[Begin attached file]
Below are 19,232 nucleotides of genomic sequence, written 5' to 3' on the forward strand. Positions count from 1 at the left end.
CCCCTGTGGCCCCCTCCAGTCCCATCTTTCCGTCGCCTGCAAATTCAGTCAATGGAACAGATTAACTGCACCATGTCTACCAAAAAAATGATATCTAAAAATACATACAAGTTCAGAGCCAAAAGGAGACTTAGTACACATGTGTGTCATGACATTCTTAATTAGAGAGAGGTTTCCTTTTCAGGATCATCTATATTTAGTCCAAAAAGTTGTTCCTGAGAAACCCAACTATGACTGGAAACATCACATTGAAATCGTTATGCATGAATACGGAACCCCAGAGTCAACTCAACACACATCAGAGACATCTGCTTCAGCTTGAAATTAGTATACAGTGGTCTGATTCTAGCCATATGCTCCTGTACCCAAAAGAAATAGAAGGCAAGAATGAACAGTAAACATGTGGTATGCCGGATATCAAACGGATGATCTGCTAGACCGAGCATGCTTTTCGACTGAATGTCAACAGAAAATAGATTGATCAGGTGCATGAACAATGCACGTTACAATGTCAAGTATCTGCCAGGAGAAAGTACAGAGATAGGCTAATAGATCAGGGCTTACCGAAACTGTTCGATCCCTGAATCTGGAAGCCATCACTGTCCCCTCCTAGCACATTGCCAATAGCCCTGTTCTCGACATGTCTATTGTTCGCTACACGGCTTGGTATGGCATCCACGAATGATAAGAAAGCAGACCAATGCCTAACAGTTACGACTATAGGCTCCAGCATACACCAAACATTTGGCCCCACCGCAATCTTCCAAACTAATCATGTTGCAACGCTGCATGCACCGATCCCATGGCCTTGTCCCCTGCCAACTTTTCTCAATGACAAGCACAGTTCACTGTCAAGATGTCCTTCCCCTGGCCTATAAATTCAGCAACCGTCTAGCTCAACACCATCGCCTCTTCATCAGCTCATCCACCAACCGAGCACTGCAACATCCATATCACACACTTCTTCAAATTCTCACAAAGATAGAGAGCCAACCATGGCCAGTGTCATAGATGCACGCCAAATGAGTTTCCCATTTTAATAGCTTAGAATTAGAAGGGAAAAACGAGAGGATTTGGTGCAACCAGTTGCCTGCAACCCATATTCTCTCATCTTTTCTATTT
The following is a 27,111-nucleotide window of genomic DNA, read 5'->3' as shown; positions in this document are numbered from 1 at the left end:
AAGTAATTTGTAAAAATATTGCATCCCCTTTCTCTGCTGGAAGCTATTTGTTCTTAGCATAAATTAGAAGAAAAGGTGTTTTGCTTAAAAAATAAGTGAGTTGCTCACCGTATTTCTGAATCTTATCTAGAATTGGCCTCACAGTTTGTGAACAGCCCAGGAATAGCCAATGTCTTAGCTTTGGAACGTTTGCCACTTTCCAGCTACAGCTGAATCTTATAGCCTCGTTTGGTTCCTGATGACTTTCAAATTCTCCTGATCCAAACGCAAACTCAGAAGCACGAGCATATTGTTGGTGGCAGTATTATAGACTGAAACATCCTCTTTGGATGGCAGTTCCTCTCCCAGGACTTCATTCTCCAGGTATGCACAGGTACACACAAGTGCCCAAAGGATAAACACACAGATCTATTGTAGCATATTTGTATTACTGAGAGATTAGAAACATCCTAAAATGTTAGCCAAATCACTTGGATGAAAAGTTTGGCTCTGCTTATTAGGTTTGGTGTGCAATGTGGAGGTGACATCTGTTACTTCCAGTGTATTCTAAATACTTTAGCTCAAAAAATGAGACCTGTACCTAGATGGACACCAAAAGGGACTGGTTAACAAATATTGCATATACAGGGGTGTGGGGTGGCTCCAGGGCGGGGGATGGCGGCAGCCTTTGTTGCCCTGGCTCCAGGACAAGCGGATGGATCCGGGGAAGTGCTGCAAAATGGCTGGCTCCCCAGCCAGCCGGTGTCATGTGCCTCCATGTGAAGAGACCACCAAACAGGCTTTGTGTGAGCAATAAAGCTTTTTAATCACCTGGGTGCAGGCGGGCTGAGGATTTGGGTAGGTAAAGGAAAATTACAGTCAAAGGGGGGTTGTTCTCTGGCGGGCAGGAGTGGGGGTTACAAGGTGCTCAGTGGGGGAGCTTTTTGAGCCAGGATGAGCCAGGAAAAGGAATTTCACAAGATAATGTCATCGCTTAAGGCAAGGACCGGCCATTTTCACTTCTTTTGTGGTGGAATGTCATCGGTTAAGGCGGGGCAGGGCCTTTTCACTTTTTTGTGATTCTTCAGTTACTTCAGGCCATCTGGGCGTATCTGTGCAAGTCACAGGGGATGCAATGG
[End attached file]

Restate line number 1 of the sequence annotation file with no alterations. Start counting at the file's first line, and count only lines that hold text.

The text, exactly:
Below are 19,232 nucleotides of genomic sequence, written 5' to 3' on the forward strand. Positions count from 1 at the left end.